Oh I know we’ve had this conversation before, but let’s have it again. Just so I can remember why I ever doubted myself.
The 16 year old son of some wonderful friends of mine came over for dinner the other night. He arrived before his folks. This is the stuff of which parents’ nightmares are made. Not the horrible kind where your kid slips of a high ledge and you grab him by the straps of his overalls, and then the easy-change snap crotch of the overalls pops open snap by snap and he slips out of your grasp…
Not that kind of nightmare, but the kind where you aren’t close enough to know what your kid is doing, and he is doing something which, had you been there you would have nipped in the bud with either an “evil eye” or a well timed spilled drink. The kind where he opens a direct conduit from your kitchen table to the outside world. Old enough to hear and talk, not old enough to keep his mouth shut. I love that age in other people’s kids.
But they weren’t here and he was. And he was old enough to listen to his parents conversations and young enough to not know what he shouldn’t repeat. That’s my guess anyway. He was also old enough to know the intoxication of righteous indignation, but too young to know how fuzzy righteous is, and how frequently indignation is misplaced. Old enough to think that what he said mattered, but too young to to understand how much what he said mattered.
This is the same boy who got terribly upset with me when I told him last summer something about how fun I thought it was to hang out with Somalis and Hmong people. He told me that was totally racist. I allowed as how it is impossible to know any individual based on their country of origin, but that I felt it was entirely possible to generalize about the people within a culture. We went back and forth until he finally got out of my car and slammed the door. “I can’t believe you’re saying that. We fought a war because of that kind of thinking!” He’s handsome, tall, graceful and articulate. He’s funny, smart and in spite of myself, I care what the thinks. If only because he’s just dumb enough to say out loud what other people are thinking, which has always been one of my own mixed blessings.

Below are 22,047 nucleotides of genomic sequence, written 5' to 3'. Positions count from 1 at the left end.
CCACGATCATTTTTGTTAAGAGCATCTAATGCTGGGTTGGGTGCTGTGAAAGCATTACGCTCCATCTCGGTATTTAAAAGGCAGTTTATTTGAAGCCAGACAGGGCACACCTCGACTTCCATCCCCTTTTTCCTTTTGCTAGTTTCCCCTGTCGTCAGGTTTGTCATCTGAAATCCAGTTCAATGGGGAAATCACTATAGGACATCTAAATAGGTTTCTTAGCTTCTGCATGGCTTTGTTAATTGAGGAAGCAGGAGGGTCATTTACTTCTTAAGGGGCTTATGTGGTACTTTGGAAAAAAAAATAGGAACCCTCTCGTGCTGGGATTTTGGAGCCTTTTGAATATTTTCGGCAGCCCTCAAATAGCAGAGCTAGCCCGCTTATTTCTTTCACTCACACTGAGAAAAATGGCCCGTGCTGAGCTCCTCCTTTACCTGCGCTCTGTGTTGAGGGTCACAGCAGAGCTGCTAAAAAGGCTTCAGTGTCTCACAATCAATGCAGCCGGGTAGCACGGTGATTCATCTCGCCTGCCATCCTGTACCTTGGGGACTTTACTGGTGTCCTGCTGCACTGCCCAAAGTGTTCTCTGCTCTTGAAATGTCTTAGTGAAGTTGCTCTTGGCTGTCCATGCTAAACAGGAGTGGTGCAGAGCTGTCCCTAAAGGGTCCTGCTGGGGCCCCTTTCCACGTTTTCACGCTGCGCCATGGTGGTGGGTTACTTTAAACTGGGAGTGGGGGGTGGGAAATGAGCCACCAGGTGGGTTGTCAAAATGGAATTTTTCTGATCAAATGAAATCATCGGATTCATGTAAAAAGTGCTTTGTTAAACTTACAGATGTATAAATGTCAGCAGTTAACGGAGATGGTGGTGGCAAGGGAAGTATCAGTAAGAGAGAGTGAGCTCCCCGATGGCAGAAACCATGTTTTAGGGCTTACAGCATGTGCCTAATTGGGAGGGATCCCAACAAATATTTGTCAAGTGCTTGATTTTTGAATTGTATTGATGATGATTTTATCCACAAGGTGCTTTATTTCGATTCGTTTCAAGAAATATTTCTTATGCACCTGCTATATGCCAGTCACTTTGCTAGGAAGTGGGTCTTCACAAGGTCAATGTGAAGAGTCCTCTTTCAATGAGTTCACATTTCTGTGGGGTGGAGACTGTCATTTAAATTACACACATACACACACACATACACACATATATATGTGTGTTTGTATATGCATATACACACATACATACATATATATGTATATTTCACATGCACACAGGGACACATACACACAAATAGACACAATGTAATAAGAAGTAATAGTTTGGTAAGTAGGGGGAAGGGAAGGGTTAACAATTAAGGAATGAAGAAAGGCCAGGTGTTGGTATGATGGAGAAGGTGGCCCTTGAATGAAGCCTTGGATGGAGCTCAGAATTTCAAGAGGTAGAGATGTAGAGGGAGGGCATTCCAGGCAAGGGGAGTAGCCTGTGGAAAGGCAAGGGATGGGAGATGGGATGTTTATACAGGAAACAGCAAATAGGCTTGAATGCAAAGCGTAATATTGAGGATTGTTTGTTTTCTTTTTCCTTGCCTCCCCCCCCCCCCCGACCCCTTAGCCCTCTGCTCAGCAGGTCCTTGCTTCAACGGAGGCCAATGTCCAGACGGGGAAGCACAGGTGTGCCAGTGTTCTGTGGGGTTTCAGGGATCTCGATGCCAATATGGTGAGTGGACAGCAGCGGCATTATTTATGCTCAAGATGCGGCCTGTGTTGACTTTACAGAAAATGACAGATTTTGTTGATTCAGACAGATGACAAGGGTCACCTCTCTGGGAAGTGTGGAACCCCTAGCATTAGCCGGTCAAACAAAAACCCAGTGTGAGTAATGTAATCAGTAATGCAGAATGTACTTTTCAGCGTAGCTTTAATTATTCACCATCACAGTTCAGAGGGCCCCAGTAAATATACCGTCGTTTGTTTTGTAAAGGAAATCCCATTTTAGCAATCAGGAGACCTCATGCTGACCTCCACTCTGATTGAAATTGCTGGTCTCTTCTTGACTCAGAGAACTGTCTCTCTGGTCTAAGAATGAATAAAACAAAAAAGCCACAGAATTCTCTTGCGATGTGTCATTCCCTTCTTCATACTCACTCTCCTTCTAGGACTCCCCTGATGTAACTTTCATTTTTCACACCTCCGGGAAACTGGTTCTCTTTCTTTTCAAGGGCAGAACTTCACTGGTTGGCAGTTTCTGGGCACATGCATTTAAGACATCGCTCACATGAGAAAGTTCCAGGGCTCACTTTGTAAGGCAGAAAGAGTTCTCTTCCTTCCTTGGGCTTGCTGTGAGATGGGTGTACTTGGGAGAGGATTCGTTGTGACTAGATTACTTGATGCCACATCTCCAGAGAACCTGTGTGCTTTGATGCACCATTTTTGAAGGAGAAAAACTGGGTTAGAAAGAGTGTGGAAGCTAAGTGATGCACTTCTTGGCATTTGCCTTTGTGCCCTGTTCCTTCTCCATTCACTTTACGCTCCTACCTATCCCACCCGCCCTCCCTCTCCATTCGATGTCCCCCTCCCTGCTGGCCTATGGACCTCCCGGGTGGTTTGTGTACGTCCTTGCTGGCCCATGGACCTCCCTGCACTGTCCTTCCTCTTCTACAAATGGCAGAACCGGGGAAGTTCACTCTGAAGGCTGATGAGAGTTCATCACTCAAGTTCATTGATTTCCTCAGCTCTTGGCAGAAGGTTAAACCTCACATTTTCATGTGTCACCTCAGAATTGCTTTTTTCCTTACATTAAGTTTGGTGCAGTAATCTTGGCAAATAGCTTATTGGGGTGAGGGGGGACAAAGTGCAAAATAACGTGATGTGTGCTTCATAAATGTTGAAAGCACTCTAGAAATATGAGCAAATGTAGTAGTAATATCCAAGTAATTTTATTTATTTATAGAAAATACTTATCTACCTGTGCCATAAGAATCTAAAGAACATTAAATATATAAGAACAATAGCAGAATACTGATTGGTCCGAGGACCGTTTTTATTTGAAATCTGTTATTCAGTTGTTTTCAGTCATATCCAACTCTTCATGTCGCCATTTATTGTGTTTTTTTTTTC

He arranged his lanky self on one of our kitchen stools and looked at us with a look that belied his need to unburden himself. No ambivalence like many people have about criticizing other people. No self doubt or pesky urge to soften the blow of telling us what we needed to know. He heaved a huge sigh and grabbed a carrot stick.